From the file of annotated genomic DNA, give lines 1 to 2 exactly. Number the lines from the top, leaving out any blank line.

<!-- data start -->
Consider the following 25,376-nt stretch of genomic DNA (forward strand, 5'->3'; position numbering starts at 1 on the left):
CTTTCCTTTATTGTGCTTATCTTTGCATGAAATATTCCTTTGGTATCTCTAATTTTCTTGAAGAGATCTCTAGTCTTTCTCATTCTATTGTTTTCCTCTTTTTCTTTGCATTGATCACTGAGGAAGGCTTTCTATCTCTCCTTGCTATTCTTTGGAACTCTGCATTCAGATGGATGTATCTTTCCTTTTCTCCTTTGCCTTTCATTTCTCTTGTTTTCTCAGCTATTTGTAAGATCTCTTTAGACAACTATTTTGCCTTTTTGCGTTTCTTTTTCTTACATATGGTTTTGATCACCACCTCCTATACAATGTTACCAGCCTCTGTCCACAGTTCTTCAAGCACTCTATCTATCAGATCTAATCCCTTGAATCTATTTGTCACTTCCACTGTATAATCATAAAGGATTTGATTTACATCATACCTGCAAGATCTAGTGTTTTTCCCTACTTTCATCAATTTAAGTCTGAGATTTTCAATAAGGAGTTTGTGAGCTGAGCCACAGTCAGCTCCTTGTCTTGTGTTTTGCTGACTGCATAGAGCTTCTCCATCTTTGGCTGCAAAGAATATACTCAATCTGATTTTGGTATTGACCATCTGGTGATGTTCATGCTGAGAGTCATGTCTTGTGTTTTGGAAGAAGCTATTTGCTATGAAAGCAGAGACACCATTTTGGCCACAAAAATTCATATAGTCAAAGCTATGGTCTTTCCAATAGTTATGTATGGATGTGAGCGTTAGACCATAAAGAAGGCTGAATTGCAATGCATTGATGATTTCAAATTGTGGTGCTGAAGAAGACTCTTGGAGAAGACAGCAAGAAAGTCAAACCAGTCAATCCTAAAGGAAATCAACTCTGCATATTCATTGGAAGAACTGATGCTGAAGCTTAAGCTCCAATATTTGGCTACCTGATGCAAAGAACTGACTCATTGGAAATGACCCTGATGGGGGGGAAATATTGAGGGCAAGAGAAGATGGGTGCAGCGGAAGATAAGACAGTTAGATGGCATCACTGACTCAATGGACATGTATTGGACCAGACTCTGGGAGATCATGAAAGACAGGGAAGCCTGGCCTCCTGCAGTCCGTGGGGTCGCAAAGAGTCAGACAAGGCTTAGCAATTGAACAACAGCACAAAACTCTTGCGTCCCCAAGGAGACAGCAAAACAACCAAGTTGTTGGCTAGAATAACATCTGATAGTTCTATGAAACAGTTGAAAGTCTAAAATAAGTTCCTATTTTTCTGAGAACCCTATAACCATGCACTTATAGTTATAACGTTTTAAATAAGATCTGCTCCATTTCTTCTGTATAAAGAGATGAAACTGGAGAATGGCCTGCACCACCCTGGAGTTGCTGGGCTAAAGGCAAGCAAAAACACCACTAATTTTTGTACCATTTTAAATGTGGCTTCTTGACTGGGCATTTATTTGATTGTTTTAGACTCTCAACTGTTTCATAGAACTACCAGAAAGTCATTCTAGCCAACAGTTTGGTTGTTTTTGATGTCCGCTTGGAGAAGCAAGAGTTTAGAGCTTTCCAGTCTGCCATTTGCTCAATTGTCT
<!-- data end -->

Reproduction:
Consider the following 25,376-nt stretch of genomic DNA (forward strand, 5'->3'; position numbering starts at 1 on the left):
CTTTCCTTTATTGTGCTTATCTTTGCATGAAATATTCCTTTGGTATCTCTAATTTTCTTGAAGAGATCTCTAGTCTTTCTCATTCTATTGTTTTCCTCTTTTTCTTTGCATTGATCACTGAGGAAGGCTTTCTATCTCTCCTTGCTATTCTTTGGAACTCTGCATTCAGATGGATGTATCTTTCCTTTTCTCCTTTGCCTTTCATTTCTCTTGTTTTCTCAGCTATTTGTAAGATCTCTTTAGACAACTATTTTGCCTTTTTGCGTTTCTTTTTCTTACATATGGTTTTGATCACCACCTCCTATACAATGTTACCAGCCTCTGTCCACAGTTCTTCAAGCACTCTATCTATCAGATCTAATCCCTTGAATCTATTTGTCACTTCCACTGTATAATCATAAAGGATTTGATTTACATCATACCTGCAAGATCTAGTGTTTTTCCCTACTTTCATCAATTTAAGTCTGAGATTTTCAATAAGGAGTTTGTGAGCTGAGCCACAGTCAGCTCCTTGTCTTGTGTTTTGCTGACTGCATAGAGCTTCTCCATCTTTGGCTGCAAAGAATATACTCAATCTGATTTTGGTATTGACCATCTGGTGATGTTCATGCTGAGAGTCATGTCTTGTGTTTTGGAAGAAGCTATTTGCTATGAAAGCAGAGACACCATTTTGGCCACAAAAATTCATATAGTCAAAGCTATGGTCTTTCCAATAGTTATGTATGGATGTGAGCGTTAGACCATAAAGAAGGCTGAATTGCAATGCATTGATGATTTCAAATTGTGGTGCTGAAGAAGACTCTTGGAGAAGACAGCAAGAAAGTCAAACCAGTCAATCCTAAAGGAAATCAACTCTGCATATTCATTGGAAGAACTGATGCTGAAGCTTAAGCTCCAATATTTGGCTACCTGATGCAAAGAACTGACTCATTGGAAATGACCCTGATGGGGGGGAAATATTGAGGGCAAGAGAAGATGGGTGCAGCGGAAGATAAGACAGTTAGATGGCATCACTGACTCAATGGACATGTATTGGACCAGACTCTGGGAGATCATGAAAGACAGGGAAGCCTGGCCTCCTGCAGTCCGTGGGGTCGCAAAGAGTCAGACAAGGCTTAGCAATTGAACAACAGCACAAAACTCTTGCGTCCCCAAGGAGACAGCAAAACAACCAAGTTGTTGGCTAGAATAACATCTGATAGTTCTATGAAACAGTTGAAAGTCTAAAATAAGTTCCTATTTTTCTGAGAACCCTATAACCATGCACTTATAGTTATAACGTTTTAAATAAGATCTGCTCCATTTCTTCTGTATAAAGAGATGAAACTGGAGAATGGCCTGCACCACCCTGGAGTTGCTGGGCTAAAGGCAAGCAAAAACACCACTAATTTTTGTACCATTTTAAATGTGGCTTCTTGACTGGGCATTTATTTGATTGTTTTAGACTCTCAACTGTTTCATAGAACTACCAGAAAGTCATTCTAGCCAACAGTTTGGTTGTTTTTGATGTCCGCTTGGAGAAGCAAGAGTTTAGAGCTTTCCAGTCTGCCATTTGCTCAATTGTCT